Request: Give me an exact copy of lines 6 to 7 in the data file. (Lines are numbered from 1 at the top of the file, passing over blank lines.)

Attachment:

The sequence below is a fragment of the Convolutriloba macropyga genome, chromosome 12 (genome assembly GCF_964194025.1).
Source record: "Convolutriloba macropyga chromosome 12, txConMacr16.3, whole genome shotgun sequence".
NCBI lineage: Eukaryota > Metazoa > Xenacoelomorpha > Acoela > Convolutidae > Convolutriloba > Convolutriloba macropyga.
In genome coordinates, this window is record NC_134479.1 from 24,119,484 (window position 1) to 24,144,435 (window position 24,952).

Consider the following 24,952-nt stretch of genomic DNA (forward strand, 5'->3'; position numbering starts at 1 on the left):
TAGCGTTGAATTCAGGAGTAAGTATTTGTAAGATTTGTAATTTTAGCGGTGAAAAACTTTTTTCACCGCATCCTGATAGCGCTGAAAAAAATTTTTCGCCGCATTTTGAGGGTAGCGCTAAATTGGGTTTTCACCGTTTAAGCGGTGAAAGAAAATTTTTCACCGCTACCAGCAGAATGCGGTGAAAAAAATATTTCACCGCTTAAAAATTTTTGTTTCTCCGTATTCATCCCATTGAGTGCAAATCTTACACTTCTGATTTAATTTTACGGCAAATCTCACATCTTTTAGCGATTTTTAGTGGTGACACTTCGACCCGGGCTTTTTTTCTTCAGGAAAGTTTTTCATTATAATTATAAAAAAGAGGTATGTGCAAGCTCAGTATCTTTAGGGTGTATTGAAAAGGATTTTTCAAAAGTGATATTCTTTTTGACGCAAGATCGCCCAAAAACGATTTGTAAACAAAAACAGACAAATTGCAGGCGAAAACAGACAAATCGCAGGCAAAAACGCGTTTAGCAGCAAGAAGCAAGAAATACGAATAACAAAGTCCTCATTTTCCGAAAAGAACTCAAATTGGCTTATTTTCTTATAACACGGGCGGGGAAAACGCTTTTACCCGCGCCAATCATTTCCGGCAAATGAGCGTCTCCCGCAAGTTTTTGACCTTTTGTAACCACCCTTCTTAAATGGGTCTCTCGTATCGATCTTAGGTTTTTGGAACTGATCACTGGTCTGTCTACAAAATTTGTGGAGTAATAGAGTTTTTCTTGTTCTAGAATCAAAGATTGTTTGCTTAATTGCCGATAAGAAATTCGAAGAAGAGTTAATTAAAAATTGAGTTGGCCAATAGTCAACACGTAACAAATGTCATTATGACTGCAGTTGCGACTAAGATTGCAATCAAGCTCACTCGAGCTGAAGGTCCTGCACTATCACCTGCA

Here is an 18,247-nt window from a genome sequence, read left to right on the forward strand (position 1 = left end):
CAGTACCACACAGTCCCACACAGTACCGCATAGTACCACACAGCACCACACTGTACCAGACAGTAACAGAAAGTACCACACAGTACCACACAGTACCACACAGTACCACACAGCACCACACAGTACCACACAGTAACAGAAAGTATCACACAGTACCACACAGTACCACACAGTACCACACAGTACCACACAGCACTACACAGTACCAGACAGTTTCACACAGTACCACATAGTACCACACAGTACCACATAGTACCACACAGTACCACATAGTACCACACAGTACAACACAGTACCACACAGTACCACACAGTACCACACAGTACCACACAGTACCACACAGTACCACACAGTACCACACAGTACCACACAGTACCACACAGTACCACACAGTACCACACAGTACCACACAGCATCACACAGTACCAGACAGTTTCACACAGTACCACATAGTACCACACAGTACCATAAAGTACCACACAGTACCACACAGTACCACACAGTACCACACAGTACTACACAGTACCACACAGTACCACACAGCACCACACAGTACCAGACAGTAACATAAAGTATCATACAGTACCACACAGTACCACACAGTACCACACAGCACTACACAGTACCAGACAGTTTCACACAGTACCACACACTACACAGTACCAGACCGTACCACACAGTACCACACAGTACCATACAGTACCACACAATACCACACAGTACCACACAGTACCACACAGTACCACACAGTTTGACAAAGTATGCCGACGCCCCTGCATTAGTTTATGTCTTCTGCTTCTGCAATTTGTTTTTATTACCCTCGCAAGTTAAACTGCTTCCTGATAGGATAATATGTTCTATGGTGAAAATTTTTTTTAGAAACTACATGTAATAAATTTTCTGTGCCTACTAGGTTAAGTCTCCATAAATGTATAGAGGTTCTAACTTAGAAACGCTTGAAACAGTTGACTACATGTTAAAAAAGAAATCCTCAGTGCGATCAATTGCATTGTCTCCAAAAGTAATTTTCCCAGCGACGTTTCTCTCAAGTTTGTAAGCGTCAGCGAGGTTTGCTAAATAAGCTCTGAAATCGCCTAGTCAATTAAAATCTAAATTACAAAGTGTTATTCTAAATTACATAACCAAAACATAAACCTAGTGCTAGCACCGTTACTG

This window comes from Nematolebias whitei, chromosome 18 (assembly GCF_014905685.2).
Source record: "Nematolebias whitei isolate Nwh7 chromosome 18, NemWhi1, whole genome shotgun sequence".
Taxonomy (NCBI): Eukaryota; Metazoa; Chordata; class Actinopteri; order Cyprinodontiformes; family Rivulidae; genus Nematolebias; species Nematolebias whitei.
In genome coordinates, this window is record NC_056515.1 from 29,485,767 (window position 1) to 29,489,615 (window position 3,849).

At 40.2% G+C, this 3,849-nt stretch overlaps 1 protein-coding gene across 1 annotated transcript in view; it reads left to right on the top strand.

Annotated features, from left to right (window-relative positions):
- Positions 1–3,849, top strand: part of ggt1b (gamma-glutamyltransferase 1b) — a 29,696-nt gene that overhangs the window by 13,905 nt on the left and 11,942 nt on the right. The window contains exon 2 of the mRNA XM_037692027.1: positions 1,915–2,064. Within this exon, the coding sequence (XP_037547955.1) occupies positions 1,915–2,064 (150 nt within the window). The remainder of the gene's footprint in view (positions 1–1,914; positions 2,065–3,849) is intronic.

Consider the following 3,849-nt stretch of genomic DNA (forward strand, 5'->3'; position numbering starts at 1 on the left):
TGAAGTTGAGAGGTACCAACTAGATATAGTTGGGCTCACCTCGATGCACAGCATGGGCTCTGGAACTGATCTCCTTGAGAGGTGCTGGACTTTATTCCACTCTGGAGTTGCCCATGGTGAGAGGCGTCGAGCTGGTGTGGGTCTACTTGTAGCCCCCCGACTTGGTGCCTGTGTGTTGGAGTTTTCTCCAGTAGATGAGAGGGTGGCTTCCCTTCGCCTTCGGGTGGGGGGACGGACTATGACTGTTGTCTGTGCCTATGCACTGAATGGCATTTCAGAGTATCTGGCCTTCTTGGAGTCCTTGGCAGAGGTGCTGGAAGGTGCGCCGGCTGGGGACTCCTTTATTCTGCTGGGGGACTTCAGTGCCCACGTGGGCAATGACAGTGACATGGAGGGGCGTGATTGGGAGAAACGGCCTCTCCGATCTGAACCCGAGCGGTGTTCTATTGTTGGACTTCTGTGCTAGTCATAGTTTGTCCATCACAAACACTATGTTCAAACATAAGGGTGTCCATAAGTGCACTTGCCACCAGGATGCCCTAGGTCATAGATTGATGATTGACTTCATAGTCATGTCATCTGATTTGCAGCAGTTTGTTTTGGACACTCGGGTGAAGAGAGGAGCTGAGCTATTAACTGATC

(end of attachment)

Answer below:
TAGCGTTGAATTCAGGAGTAAGTATTTGTAAGATTTGTAATTTTAGCGGTGAAAAACTTTTTTCACCGCATCCTGATAGCGCTGAAAAAAATTTTTCGCCGCATTTTGAGGGTAGCGCTAAATTGGGTTTTCACCGTTTAAGCGGTGAAAGAAAATTTTTCACCGCTACCAGCAGAATGCGGTGAAAAAAATATTTCACCGCTTAAAAATTTTTGTTTCTCCGTATTCATCCCATTGAGTGCAAATCTTACACTTCTGATTTAATTTTACGGCAAATCTCACATCTTTTAGCGATTTTTAGTGGTGACACTTCGACCCGGGCTTTTTTTCTTCAGGAAAGTTTTTCATTATAATTATAAAAAAGAGGTATGTGCAAGCTCAGTATCTTTAGGGTGTATTGAAAAGGATTTTTCAAAAGTGATATTCTTTTTGACGCAAGATCGCCCAAAAACGATTTGTAAACAAAAACAGACAAATTGCAGGCGAAAACAGACAAATCGCAGGCAAAAACGCGTTTAGCAGCAAGAAGCAAGAAATACGAATAACAAAGTCCTCATTTTCCGAAAAGAACTCAAATTGGCTTATTTTCTTATAACACGGGCGGGGAAAACGCTTTTACCCGCGCCAATCATTTCCGGCAAATGAGCGTCTCCCGCAAGTTTTTGACCTTTTGTAACCACCCTTCTTAAATGGGTCTCTCGTATCGATCTTAGGTTTTTGGAACTGATCACTGGTCTGTCTACAAAATTTGTGGAGTAATAGAGTTTTTCTTGTTCTAGAATCAAAGATTGTTTGCTTAATTGCCGATAAGAAATTCGAAGAAGAGTTAATTAAAAATTGAGTTGGCCAATAGTCAACACGTAACAAATGTCATTATGACTGCAGTTGCGACTAAGATTGCAATCAAGCTCACTCGAGCTGAAGGTCCTGCACTATCACCTGCA

Here is an 18,247-nt window from a genome sequence, read left to right on the forward strand (position 1 = left end):